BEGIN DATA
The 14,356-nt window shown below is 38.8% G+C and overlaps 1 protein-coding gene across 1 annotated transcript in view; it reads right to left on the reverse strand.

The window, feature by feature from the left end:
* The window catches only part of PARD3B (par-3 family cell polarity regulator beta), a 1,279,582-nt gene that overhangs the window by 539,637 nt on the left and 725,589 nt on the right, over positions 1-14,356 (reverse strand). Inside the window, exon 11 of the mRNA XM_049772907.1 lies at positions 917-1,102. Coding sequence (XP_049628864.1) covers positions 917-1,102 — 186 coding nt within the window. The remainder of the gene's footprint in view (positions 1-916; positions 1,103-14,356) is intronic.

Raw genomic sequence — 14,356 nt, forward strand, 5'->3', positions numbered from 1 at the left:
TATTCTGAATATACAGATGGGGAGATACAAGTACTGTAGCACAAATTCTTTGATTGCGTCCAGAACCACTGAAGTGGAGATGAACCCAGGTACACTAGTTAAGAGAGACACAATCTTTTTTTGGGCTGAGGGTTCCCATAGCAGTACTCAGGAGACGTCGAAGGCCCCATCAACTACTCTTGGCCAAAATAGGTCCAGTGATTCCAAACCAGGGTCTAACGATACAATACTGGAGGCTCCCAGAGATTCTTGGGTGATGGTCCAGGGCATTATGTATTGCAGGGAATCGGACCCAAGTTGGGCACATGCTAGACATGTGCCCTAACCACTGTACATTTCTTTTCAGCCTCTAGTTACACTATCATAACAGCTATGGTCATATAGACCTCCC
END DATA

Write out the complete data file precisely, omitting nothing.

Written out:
The 14,356-nt window shown below is 38.8% G+C and overlaps 1 protein-coding gene across 1 annotated transcript in view; it reads right to left on the reverse strand.

The window, feature by feature from the left end:
* The window catches only part of PARD3B (par-3 family cell polarity regulator beta), a 1,279,582-nt gene that overhangs the window by 539,637 nt on the left and 725,589 nt on the right, over positions 1-14,356 (reverse strand). Inside the window, exon 11 of the mRNA XM_049772907.1 lies at positions 917-1,102. Coding sequence (XP_049628864.1) covers positions 917-1,102 — 186 coding nt within the window. The remainder of the gene's footprint in view (positions 1-916; positions 1,103-14,356) is intronic.

Raw genomic sequence — 14,356 nt, forward strand, 5'->3', positions numbered from 1 at the left:
TATTCTGAATATACAGATGGGGAGATACAAGTACTGTAGCACAAATTCTTTGATTGCGTCCAGAACCACTGAAGTGGAGATGAACCCAGGTACACTAGTTAAGAGAGACACAATCTTTTTTTGGGCTGAGGGTTCCCATAGCAGTACTCAGGAGACGTCGAAGGCCCCATCAACTACTCTTGGCCAAAATAGGTCCAGTGATTCCAAACCAGGGTCTAACGATACAATACTGGAGGCTCCCAGAGATTCTTGGGTGATGGTCCAGGGCATTATGTATTGCAGGGAATCGGACCCAAGTTGGGCACATGCTAGACATGTGCCCTAACCACTGTACATTTCTTTTCAGCCTCTAGTTACACTATCATAACAGCTATGGTCATATAGACCTCCC